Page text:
This is disgusting. Refugees and asylum seekers should be fed, medicated, treated humanely, and released on American soil—isn’t that the Christian thing to do?—but Dobson talks about that as a problem. He argues that Democrats are only pro-immigrant because they want votes (despite the fact that only U.S. citizens can vote). Can you imagine seeing the world like this? It’s not just that Dobson has a complete lack of compassion for utterly desperate people. He is also convinced that no one else can possibly have compassion for these people either—and that anyone trying to help them must be acting wholly on ulterior motives.
I’m going to summarize a bit here, because Dobson’s piece is long. Dobson describes the process used at the border. He argues that many of the families that appear at the border are “fake families” formed to “game the system” take advantage of the Flores agreement, which states that children cannot be kept in custody for over 72 hours. He argues that these children then become “anchor babies” who are citizens, even though this is literally not possible—only babies born on American soil get automatic U.S. citizenship.
And for someone who founded an organization called “Focus on the Family,” Dobson is incredibly dismissive of the families showing up at the border. In fact, he’s downright angry that families are being released into the U.S. rather than being kept in inadequate detention facilities he already described in horrifying detail.
Ten years ago, 90 percent of illegals apprehended at the border were single males, mainly from Mexico. Now, more than 50 percent show up with babies and children, and 90 percent of them are from countries other than Mexico with 64 percent being family units or unaccompanied alien children. Together, they claim to be “families” and within three weeks, they will be home free in America. Is there any doubt why there have been more than half a million illegal immigrants this year alone?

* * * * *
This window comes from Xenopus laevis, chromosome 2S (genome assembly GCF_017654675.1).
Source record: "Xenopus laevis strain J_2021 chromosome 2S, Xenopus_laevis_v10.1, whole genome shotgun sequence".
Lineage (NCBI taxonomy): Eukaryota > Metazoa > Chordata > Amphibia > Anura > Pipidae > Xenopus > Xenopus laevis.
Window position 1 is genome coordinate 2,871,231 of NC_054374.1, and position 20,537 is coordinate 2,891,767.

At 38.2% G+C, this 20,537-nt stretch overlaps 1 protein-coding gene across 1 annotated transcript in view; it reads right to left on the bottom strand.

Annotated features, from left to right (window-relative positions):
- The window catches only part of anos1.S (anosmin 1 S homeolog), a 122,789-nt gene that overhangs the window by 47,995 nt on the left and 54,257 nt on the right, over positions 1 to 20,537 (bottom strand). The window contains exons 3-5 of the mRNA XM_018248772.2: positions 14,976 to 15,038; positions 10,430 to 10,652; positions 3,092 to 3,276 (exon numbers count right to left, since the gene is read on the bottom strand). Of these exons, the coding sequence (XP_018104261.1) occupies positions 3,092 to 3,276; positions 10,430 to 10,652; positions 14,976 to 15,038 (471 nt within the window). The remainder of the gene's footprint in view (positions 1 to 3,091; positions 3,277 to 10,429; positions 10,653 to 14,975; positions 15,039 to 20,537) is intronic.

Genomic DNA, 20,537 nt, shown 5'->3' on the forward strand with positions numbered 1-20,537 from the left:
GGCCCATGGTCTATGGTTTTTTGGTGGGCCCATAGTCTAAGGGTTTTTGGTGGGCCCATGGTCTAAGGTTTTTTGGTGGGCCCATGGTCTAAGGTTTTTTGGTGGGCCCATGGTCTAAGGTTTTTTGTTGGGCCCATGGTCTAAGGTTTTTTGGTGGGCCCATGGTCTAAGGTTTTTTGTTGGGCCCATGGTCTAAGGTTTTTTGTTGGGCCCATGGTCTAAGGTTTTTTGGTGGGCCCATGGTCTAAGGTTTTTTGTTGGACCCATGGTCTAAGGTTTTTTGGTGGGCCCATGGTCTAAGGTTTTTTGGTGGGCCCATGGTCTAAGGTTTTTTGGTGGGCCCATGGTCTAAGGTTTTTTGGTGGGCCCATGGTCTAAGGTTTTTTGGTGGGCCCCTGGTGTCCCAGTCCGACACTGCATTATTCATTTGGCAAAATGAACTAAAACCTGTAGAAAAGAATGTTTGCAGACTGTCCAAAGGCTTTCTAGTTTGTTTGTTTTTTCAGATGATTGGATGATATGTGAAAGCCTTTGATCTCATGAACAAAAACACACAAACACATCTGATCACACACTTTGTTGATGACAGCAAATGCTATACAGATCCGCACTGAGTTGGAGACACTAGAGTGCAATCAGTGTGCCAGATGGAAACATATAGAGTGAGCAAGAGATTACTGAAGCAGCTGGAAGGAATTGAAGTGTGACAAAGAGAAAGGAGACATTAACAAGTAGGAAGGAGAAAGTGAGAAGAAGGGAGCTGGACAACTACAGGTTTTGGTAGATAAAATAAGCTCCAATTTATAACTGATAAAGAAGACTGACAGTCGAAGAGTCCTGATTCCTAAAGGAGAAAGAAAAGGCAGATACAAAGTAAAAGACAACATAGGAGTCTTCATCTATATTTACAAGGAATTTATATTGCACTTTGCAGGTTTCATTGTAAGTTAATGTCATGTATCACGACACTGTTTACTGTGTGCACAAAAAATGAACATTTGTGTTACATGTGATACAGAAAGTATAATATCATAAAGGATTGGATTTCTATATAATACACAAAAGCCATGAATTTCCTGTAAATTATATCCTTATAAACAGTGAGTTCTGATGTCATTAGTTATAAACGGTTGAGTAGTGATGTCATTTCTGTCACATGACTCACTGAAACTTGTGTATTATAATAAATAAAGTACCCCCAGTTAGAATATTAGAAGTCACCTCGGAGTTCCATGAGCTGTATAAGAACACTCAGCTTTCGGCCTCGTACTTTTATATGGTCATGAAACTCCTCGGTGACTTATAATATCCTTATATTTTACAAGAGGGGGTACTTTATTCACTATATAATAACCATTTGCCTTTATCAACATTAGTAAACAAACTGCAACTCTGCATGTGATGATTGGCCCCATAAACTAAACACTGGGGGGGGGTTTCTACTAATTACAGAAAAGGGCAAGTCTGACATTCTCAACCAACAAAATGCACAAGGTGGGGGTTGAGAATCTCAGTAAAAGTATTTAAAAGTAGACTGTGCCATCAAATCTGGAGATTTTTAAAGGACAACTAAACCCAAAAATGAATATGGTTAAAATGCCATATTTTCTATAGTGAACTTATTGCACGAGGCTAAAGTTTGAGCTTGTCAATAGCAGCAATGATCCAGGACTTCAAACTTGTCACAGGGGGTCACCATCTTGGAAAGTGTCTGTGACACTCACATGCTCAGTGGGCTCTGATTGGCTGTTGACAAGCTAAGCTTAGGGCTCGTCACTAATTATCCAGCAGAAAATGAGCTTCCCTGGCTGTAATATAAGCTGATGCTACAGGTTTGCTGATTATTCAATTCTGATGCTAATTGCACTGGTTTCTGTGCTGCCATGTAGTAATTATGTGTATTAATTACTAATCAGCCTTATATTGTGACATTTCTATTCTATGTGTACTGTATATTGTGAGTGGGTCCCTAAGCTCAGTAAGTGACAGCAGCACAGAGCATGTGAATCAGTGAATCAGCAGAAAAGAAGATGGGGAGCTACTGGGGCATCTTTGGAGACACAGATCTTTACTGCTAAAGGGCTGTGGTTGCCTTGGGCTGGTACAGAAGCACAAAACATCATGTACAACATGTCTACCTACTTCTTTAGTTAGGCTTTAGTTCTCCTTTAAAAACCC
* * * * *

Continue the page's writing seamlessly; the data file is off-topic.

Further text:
So much for caring about the family. (Also, I hate that I have to keep mentioning this, but asylum seekers are not illegal immigrants. Asylum seekers who turn themselves in to border patrol—as these are—are perfectly legal immigrants. They only become undocumented if they later fail to show up at a court date.)
Dobson next praises border patrol agents as American heroes. They are compassionate, he says. They care about the detainees. They are unfairly vilified and mocked by American citizens, and have “one of the most thankless jobs in America”. He acknowledges that caring for all of these detainees is taking up time that could be spent looking for drug runners, but he does not come to the obvious conclusion—that perhaps we should not be keeping all of these people in detention to begin with. No. His solution is far different.